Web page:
Nissan Motor has booked 9.2 billion yen ($83.24 million) in charges related to under-reported compensation to the company's ousted Chairman Carlos Ghosn, the current President and CEO of the Japanese automobile manufacturer said earlier. Ghosn is currently in prison charged with underreporting his income for eight years. Nissan President and CEO Hiroto Saikawa, speaking at a press conference where he presented the company's financial results for the last nine months of 2018, said the figures involving Ghosn were a conservative estimate, according to Efe news. The carmaker also cut its full-year profit forecast as sales weakened.
Nissan decided to take into account these alleged payments accorded with Ghosn despite still not having settled the amount, which could vary, depending on the results of the investigations of the public prosecutor's office and the authorities to determine the exact sum, according to the firm's Chief Financial Officer Hiroshi Karube. Ghosn has been in prison in Tokyo since November 19 after Nissan accused him of not declaring a part of his income between 2011 and 2018.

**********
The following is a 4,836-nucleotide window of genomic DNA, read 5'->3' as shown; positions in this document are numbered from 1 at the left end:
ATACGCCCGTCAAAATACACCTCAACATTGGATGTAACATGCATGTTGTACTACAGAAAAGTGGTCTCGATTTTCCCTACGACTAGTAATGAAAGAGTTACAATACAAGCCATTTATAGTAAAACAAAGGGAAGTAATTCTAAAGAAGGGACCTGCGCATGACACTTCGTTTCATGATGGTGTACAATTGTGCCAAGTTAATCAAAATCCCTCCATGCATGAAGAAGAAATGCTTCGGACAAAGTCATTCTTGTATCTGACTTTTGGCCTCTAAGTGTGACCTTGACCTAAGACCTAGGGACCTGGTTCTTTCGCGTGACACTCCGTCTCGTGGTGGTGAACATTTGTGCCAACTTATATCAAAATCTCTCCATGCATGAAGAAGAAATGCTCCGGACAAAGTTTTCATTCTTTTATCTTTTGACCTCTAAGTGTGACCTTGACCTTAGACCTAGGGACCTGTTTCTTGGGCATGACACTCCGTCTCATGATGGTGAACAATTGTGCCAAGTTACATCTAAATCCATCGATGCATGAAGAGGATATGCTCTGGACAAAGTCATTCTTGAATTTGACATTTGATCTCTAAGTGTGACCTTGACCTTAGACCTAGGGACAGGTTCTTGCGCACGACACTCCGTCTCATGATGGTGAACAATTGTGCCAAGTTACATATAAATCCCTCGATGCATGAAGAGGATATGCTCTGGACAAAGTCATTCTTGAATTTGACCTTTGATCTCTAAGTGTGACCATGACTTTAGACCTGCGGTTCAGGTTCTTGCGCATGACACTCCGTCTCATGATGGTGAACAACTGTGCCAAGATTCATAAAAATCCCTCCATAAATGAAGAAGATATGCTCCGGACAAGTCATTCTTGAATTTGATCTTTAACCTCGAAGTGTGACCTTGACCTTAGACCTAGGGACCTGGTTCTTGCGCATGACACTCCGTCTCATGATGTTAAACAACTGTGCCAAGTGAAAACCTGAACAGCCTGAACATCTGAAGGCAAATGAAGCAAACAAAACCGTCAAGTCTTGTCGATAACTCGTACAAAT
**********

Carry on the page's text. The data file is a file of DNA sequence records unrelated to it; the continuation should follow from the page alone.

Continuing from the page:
The 64-year-old is also accused of having violated a Japanese business regulation by using Nissan to cover a series of personal financial losses during the 2008 crisis and of making allegedly unjustified payments to a Saudi businessman.
Nissan replaced Ghosn with Saikawa as President. Renault soon followed suit, replacing him with Jean-Dominique Senard as President. Senard is scheduled to visit Tokyo this week to meet Saikawa, who earlier reiterated his willingness to work with the French executive. Saikawa said that he hoped to discuss and revise the existing Renault-Nissan and Mitsubishi alliance.
He said first he wanted to create trust and good communications between their operational teams, while also underlining the need to avoid granting excessive power to the leader of the alliance.
On being asked about his responsibility in the alleged irregularities by Ghosn, whom he worked with for a decade, Saikawa said he and other executives felt responsible for not having discovered it or not having stopped it. The CEO of the Japanese company said they had to secure the future of their firm and the need to focus on managing the current situation and chart Nissan's course.